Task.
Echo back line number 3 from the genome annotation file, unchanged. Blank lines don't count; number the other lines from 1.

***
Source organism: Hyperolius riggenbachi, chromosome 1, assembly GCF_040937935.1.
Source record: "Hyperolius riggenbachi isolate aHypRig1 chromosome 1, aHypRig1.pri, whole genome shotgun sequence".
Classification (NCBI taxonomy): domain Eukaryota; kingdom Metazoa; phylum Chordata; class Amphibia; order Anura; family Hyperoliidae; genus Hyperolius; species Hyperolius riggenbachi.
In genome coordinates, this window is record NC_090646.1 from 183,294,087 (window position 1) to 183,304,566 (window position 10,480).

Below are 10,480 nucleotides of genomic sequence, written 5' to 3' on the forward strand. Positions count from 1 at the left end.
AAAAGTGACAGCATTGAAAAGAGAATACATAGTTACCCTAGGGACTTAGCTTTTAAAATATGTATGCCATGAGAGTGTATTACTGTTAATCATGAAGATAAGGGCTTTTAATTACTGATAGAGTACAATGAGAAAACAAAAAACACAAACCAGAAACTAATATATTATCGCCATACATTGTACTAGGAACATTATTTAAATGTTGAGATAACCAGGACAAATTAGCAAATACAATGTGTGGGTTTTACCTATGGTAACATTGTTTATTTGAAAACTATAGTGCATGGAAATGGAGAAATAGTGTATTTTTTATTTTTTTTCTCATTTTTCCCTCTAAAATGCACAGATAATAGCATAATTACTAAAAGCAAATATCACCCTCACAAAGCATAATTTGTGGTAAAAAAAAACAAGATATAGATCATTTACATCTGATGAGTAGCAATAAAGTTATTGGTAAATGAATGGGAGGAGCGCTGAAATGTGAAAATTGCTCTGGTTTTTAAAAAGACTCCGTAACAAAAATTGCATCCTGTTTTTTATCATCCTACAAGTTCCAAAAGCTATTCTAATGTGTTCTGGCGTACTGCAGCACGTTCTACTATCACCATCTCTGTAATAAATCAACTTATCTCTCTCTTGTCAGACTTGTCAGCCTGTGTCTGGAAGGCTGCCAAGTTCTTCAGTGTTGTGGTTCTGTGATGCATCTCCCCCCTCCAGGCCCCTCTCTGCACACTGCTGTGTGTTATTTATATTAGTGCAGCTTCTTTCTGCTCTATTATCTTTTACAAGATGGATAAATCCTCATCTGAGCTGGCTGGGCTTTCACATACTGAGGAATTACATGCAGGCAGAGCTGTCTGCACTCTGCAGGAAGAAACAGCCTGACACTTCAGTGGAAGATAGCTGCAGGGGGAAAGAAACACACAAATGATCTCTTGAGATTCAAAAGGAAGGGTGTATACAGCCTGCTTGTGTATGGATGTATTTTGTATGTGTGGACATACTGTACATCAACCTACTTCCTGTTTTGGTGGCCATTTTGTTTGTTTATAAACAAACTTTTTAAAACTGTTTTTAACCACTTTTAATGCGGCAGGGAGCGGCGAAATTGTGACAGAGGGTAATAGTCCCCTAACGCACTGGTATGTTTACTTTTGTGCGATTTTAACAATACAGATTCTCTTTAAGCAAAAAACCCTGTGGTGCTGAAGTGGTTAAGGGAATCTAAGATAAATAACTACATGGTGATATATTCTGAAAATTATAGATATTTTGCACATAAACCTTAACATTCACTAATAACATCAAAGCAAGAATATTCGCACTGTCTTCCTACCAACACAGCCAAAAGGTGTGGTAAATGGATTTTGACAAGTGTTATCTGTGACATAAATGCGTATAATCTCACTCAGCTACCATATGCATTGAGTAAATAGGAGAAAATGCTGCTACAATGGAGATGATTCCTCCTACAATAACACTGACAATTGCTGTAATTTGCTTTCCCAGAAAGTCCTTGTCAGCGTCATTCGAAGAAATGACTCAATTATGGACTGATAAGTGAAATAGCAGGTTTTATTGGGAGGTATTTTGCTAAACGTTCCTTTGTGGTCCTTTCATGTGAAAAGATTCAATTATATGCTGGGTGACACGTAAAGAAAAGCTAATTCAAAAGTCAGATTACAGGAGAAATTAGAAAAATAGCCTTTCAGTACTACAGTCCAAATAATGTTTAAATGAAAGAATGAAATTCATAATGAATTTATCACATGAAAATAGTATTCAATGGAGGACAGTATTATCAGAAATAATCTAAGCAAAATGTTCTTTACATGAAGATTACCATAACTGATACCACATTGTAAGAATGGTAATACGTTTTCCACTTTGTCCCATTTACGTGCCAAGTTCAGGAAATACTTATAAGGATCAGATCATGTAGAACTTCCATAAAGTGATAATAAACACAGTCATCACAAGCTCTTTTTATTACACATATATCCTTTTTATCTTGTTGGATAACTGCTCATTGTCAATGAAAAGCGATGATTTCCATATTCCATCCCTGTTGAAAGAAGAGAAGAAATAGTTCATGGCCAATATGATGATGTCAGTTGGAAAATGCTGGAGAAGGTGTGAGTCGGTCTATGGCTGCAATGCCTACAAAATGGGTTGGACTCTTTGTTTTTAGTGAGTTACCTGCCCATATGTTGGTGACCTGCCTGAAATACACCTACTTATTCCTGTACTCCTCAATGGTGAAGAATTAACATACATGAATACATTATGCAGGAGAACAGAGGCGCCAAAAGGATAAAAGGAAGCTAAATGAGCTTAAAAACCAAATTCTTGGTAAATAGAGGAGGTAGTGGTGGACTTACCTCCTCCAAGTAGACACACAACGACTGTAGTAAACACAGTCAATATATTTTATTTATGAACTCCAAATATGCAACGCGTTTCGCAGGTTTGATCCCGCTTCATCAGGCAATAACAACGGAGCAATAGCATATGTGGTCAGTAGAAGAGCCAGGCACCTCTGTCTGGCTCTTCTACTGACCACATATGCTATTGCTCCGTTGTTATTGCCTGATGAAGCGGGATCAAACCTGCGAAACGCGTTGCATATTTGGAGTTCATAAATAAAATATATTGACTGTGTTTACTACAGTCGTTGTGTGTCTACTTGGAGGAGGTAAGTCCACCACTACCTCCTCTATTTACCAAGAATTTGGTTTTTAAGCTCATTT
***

Classification (NCBI taxonomy): domain Eukaryota; kingdom Metazoa; phylum Chordata; class Amphibia; order Anura; family Hyperoliidae; genus Hyperolius; species Hyperolius riggenbachi.